By Larry Lentz; reprinted from the July, 2000 issue of the PC Alamode
Several months ago my column discussed migrating my own office network to Windows 2000. However, once I realized what I was getting into, I decided to hold off. After all Thanksgiving was fast approaching, Christmas was soon there after. Then I had to study for my SQL certification tests. And then there were taxes to do. Since I depend on my network for my business, I decided to hold off for a while.
More recently I wrote an article about a client's server where I had to restore the operating system from tape because of an RPC server not available problem. Well, when I returned to my office that evening I found I had a similar problem! I tried to install a second copy of NT on my server but couldn't because I also have Window 2000 installed.
Interesting point here about 2000. You can install it on an NT machine and dual boot to run either operating system. But once 2000 has "touched" the hard drives, you can no longer install NT on it without reformatting the drive. I didn't want to do this because I'd lose all my data!
However, since I had Windows 2000 loaded already, I did have an operational operating system I could use to restore NT from. My backup tapes from NT were created with Veritas Backup Exec 7.3, the latest version. So I tried to install it on 2000. No go! I got a message saving it wasn't compatible with 2000. Joy! Not! I have since seen adds for version 8.0 which is made for 2000. I decided to try the native backup program that comes with 2000. To my delight, it was able to read my tapes!
It actually looks like a pretty good backup program. I believe it probably originated with Veritas and is a derivative of Backup Exec. In addition to being able to backup to tape, you may now also backup to other media as well, like a floppy or another hard drive. This will be great for those who like to archive to a writable CD.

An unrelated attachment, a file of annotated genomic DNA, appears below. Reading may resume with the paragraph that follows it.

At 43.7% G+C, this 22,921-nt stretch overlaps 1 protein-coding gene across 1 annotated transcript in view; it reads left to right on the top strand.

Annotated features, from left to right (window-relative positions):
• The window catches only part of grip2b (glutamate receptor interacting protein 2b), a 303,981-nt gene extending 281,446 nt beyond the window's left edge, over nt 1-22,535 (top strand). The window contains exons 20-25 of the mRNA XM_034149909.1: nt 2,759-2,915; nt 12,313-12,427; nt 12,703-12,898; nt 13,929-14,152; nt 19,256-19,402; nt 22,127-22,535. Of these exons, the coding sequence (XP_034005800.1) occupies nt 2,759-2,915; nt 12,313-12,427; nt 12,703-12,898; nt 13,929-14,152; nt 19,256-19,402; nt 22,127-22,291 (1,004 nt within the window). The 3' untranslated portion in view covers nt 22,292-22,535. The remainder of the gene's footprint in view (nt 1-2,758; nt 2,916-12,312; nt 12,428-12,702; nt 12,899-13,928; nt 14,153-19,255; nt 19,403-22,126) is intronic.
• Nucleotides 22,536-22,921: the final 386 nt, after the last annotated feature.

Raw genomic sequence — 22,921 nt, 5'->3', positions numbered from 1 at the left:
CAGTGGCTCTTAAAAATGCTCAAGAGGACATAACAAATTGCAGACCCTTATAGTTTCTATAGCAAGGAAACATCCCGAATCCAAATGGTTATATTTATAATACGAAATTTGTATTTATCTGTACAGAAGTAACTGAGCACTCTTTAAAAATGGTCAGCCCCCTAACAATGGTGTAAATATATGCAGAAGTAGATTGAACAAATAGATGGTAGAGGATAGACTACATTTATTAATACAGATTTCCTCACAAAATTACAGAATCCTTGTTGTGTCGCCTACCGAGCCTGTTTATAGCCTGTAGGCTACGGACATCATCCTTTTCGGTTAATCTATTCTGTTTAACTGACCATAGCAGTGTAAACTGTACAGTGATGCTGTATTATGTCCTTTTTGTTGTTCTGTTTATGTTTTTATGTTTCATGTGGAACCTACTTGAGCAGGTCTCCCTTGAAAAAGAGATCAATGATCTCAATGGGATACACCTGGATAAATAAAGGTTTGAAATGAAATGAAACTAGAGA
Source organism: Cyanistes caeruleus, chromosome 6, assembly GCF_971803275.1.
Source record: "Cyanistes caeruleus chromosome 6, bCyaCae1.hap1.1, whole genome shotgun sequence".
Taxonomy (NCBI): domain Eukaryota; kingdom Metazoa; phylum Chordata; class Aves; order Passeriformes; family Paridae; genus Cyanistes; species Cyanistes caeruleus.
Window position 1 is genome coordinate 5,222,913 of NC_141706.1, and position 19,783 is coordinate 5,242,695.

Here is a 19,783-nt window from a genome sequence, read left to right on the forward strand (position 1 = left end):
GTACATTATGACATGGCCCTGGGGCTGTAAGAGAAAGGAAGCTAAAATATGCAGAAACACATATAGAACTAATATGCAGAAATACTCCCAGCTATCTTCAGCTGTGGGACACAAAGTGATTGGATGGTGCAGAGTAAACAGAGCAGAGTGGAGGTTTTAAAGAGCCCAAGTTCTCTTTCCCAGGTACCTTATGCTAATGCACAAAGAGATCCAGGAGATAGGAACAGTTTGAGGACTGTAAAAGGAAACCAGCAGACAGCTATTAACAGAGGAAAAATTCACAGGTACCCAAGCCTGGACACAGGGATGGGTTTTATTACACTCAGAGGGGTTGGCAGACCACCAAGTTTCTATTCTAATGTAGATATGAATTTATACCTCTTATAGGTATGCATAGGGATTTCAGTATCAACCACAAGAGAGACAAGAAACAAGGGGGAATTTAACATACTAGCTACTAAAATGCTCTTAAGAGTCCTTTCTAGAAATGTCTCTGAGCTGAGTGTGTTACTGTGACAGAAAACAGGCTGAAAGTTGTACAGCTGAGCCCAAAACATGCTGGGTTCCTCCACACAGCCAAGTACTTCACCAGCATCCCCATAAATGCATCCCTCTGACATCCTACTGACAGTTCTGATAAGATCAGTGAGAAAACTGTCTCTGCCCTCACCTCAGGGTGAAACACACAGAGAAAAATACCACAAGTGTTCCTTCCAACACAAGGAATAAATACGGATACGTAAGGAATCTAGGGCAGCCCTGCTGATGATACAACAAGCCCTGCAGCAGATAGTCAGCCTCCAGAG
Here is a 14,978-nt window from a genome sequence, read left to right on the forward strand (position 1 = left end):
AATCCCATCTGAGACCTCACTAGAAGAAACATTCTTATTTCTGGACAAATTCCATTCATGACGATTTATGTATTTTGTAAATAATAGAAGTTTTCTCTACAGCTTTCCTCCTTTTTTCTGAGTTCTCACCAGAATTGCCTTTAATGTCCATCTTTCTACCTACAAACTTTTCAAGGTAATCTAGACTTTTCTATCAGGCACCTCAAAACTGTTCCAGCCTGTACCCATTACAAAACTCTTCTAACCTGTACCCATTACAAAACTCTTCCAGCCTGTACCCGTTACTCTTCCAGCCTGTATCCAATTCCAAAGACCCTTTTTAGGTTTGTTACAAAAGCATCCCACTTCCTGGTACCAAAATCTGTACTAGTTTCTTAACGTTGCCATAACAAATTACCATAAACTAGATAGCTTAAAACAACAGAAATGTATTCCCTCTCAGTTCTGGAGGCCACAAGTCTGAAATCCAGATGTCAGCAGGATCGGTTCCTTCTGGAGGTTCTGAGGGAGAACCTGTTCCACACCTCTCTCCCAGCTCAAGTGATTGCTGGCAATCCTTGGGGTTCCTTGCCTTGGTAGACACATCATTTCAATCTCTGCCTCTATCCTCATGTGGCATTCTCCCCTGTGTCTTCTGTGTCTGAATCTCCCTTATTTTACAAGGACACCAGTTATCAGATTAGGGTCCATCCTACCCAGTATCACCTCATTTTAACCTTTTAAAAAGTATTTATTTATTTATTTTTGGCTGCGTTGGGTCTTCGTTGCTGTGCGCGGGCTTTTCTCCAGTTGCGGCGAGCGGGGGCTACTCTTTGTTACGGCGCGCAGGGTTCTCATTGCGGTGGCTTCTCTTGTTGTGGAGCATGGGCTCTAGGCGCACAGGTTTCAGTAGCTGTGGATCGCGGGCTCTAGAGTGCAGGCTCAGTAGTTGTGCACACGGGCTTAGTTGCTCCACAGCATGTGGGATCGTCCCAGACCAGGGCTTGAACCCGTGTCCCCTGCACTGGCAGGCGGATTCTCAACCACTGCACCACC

Unfortunately when I finally looked at my tapes, I realized I had been backing up my data and NOT my operating system. Bummer!
So, I decided now was the time to really switch to 2000!
My first migration concern was restoring my Exchange Server e-mail system. Since all my data files were intact, my plan was to copy them all to the Win 2K drive and install Exchange on top of them. Restoring Exchange can be a tricky business.
This approach did not work for me for two reasons. First I discovered that my directory database, DIR.edb, was not accessible. I noted one of my NT partitions was not readable by 2000, and this was where the dir.edb likely was. So I decided to boot back into NT, endure the slow response, and see if I could copy the directory back to a 2000 readable drive. Much to my shock, NT came up without the RPC problem. I quickly backed up my NT folder and copied the dir.edb to another drive. Since my old system was once again useable, I had some time to plan my migration rather than doing it in crisis mode.
I had three major migration concerns: retaining my Exchange system, accessing my SQL data, and retaining my user database, my NT Domain info with all the user settings' permissions, etc.
You've been waiting for the second problem with restoring Exchange. That is getting all the settings the same as the original installation. To preserve my Exchange system I decided on a different approach. I already had 2000 server running on one of my workstations. I decided to install another copy of Exchange Server there. Nice thing about Exchange is that you can have multiple servers in an organization. If servers have a fast network connection they can be part of a "site". When I installed Exchange, I told it to join the site that already existed on the NT server. This way the new server takes on the characteristics of the site. Now my 2000-hosted Exchange server was joined with the original. All my directory items were replicated to the new server. I was particularly concerned about my many "custom recipients". I was now able to move all my mailboxes from the NT server to the new.
Next I had to figure out how to preserve all my user domain info. If I simply did a fresh install of 2000 I would lose all that. Each user in NT has a unique identifier called a SID. Even if I recreated the users using the same user names and passwords, NT would consider them as different because of the SIDs. I could do an upgrade of my NT server to Windows 2000 Server. This would have (hopefully) preserved all my domain info. But what something went wrong? Then I would really have been in trouble. In my old skydiving days I would never have considered going up for a jump without a reserve chute. This was no time to change that philosophy.